(Published March 22, 2015)
The groundhog is a prophet. The last few weeks have ushered in snow, ice, and waves of below freezing temperatures. It’s the winter that just won’t give way to spring.
But then. Earlier this week, the thermometer rose and the snow melted. When my youngest came home from school, she stretched out on the front porch for an hour, just soaking up the sun.
But then. Today as I drove her to school, it was again cold, rainy, and all around dreary.
She pondered the weather and then with a straight face declared, “I might be ok with it if I had dressed warmly. But I’m in spring clothes and I have on flip-flops. Ugh! The weather should match my outfit.”
And there it is. From the mouths of
babes, er, millennials.
I sympathize with her, though. It feels like spring just toys with us as it makes its entrance on the stage. Like a shy ballerina who sticks out one pink satin slipper and then draws it back behind the curtain.
And thus, I have trust issues with spring.
Seasons of the Heart
Maybe where you live, the climate is less fickle and your seasons are more tame. Or despite temperamental temperatures, you don’t have trust issues with spring because you’ve learned seasons come and go. Regardless.
But what about the seasons of your life? Have you ever found yourself in the middle of a long winter, where …
… either the winter in your soul just wouldn’t let up, and it began to feel like you’d never see the sun again.
… or (perhaps worse) – you got glimpses of spring, only to have the bitter cold rush into your soul and send spring scampering away like a frightened creature.
Maybe you are there now. Even those mature in their faith can eventually feel worn down after being pelted by one hailstorm after another.
And sometimes … Not always … But more than any of us care to admit …
The winter season in our lives begins to settle deep into our heart.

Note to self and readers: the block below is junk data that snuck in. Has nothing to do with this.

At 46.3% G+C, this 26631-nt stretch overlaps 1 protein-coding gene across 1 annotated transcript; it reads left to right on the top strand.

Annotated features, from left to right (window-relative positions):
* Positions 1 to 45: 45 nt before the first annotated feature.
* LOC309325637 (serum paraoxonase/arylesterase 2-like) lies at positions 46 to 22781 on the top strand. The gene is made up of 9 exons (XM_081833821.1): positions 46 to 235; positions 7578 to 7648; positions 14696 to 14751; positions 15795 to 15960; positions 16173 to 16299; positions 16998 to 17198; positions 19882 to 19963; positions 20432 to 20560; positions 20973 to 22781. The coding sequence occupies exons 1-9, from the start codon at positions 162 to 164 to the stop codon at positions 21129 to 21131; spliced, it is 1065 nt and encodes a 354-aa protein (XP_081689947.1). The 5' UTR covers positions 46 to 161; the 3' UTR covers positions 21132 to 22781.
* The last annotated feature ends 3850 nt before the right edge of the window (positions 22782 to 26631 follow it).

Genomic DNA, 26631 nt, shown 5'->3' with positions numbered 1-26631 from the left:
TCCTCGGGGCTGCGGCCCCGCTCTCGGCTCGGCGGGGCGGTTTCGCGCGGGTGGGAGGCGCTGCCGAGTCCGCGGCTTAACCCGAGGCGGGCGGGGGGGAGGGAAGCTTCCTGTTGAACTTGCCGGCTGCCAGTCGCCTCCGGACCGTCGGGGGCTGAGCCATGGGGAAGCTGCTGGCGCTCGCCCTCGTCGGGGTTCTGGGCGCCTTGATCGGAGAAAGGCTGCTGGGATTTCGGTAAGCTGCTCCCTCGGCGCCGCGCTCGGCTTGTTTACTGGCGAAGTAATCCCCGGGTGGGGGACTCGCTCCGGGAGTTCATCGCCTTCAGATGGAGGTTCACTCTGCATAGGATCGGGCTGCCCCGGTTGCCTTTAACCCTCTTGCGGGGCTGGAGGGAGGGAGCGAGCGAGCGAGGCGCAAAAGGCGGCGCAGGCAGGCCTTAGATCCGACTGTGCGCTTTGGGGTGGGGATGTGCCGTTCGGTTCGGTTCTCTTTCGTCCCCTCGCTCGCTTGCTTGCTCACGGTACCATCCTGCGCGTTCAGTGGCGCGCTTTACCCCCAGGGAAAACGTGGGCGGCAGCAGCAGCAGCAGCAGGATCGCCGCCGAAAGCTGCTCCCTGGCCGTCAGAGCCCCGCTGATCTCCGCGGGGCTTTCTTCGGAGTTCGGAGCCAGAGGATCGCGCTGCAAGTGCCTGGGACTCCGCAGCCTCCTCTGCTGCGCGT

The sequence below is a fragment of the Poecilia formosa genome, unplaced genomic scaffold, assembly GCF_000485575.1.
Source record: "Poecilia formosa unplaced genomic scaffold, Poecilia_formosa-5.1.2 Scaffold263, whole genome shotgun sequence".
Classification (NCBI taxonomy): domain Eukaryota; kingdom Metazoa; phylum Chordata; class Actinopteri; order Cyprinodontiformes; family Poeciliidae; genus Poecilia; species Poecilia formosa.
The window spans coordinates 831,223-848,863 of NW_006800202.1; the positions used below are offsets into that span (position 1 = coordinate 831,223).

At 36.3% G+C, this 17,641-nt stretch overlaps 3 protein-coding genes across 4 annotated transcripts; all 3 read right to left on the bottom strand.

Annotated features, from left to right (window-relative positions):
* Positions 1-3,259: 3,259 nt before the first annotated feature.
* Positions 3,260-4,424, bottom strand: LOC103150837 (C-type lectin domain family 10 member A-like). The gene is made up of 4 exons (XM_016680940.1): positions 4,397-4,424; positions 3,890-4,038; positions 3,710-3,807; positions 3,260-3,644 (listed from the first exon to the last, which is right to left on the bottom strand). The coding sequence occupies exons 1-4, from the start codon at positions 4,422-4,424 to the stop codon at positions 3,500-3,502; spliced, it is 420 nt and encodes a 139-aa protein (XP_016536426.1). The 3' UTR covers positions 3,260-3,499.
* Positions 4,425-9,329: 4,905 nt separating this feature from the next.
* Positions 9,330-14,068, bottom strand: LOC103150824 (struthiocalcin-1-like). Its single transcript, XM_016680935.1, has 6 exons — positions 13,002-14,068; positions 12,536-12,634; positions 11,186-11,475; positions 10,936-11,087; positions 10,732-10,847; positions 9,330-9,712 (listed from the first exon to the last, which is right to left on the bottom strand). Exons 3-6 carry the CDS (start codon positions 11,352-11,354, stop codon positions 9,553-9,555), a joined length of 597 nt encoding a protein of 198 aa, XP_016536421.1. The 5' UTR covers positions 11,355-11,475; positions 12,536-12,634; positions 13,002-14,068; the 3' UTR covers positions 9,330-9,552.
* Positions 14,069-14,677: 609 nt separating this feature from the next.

“If I don’t hope; it won’t hurt”
If you’ve ever experienced intense pain, you know the first response is to draw up and draw in.
Hold still. Don’t move. Don’t breathe.
You pray that your feeble attempts to control what you can … will somehow help you manage what you can’t.
Pain does that to you. Emotional distress and mental anguish can also have the same effect.
As your thinking spirals and the deceitful heart gains more jurisdiction, you easily believe the lie that hoping must be the culprit. Every time you think it’s going to get better, it doesn’t. And somehow that makes it worse.
And so you decide to stop hoping for better days.
Hold still. Don’t move. Don’t breathe.
“If I don’t hope; it won’t hurt.”
My own long winter
I know this all too well. My trust issues with the weather may be a lighthearted joke, but my response to a long hard winter of life has been no laughing matter.
At first, I pressed on and leaned in. I watched for signs of God working and hurried to proclaim His provision at each baby step of progress. But over and over it was (quite literally) one step forward and two steps back.
It began to seem like each celebration of answered prayer was quickly followed by something worse – or at the very least, a setback.
Eventually, I became shy about celebrating any steps forward.
It seemed pragmatic at the time. It made sense to wait to fully embrace spring until I was sure winter was over.
But I’m here to tell you, that doesn’t work.
Hope is not the culprit; it is the answer. Hope brings healing.
My hope began to return once I stopped trying to insulate myself from the cold and submitted to the season, whatever it might bring, for however long.
Spring will come
The Creator ordains the timing of the seasons and their transition from one to the other.
“Both day and night belong to you; you made the starlight and the sun. You set the boundaries of the earth, and you made both summer and winter.”
(Psalm 74:16-17, NLT)
The same is true with the winter of life and the night of the soul. They belong to Him.
And so when I am stumbling around in the darkness and can’t see signs of spring, I can trust that my Creator is working and that He will make all of this count for something.
The Lord of all — who never changes — has appointed everything a time and a season and a reason. Spring will come when winter has accomplished its purposes.
Until it does, I’m going to lift my eyes toward the sun and feel its warmth on the days it chooses to make an appearance. I’m going to trade black for pink and find my sparkly flip-flops.
And even if it doesn’t happen today … one day, the weather is going to match my outfit!
Combat feelings of discouragement and brokenness with survival-grade faith.
Making Life & Words Count!